Pinterest Reflection By: Grace Harter

I have had a Pinterest for quite some time so my boards are all pretty detailed.  I have boards on Pinterest from the books I want to read, or have read, to the cars I would love to drive someday.  It was interesting because after analyzing the readings from Wilson & Yochim and Matcher, the reasons for why I find Pinterest so entertaining and unique were blatantly made known to me.  As a college student, money is tight so I am really fond of the DIY section on Pinterest.  Not only do I find that the items under that category are cheap, but they are also chic and nifty.  However, Emily Matchar’s article, Homeward Bound, explains the reasons as to why I am drawn to this type of social media website for this particular section. With this being said,  I go to Pinterest as a place where I can take a break from my hectic days and look at new posts and items that are visually stimulating.  Matchar argues that because of the anxiety-driven culture that we are currently living in, it is very expected of us to resort to domesticity in search of a relaxing and easy way to do things in life.  Matchar provided reasons as to why we are being driven to this lifestyle of domesticity and these reasons are all very valid and intellectually stimulating. While going through Pinterest it finally made sense to me as to why there are categories like ‘quotes’ and ‘destinations;’  These categories serve as escapes from our everyday hectic lives.

Pinterest to me though, made me realize after taking an oppositional point of view when reviewing my boards that my dream world is planned out on it.  My dream world on Pinterest, as it turns out, is not realistic and it is very superficial and materialistic; all things that I would not want to consume my actual life.  I thought that Wilson and Yochim touched on this subject really well.  One line in the article that really stuck out to me was, “Pinterest is littered with happy objects” (Wilson and Yochim, 2013).  This statement, in my opinion, is what defines Pinterest in the first place.  These happy objects allow us to possess a promise of happiness at some point in our lives, which is also what Wilson and Yochim explain in their article.  I go on Pinterest to look for ‘happy’ objects and to pin items that will make me happy if I have the opportunity to access them one day.  It is also amazing, after I was reviewing my boards, how much consumerism also plays a huge role in Pinterest and the idea that you can ‘buy your happiness’ to make everything better. I, myself, have fallen as prey to this tactic.  If I am on Pinterest after having a long day and I see a cute necklace that is in my price range, I will click on it and buy it in the hopes that it will make me feel better and happier.  It is also amazing how Pinterest is not diversified at all either.  Wilson and Yochim also argued that the whole website for the most part is from a social network of pinners who are white, upper to middle class women.  When going through my boards and the newsfeed sections under each category, diversity is very rare.  I realize that Pinterest is a nice site to get ideas off of, but after looking at it through a different lens, it is amazing how domesticity is making a comeback and people are defining their true ‘happiness.’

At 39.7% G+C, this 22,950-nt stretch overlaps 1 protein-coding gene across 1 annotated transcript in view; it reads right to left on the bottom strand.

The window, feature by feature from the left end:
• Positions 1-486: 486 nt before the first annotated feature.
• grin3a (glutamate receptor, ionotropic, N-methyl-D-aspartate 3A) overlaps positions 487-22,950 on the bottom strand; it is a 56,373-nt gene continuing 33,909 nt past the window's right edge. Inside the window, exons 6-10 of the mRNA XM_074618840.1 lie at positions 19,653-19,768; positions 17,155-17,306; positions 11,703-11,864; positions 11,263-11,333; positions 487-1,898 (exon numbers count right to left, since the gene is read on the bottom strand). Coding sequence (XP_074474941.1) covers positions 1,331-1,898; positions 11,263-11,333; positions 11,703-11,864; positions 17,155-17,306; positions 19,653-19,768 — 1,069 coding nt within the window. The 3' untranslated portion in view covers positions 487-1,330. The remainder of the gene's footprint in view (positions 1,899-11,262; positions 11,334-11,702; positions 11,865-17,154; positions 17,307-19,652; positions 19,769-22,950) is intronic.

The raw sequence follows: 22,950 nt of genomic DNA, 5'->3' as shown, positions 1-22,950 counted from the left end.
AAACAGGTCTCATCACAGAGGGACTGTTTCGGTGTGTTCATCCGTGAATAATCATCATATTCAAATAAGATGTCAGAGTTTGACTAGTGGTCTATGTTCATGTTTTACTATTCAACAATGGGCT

Pinterest Boards

Works Cited:

Matchar, Emily (2013). Homeward Bound.

Wilson, J. & Yochim, E (2013).  Pinning happiness: Affect, social media, and women’s work.

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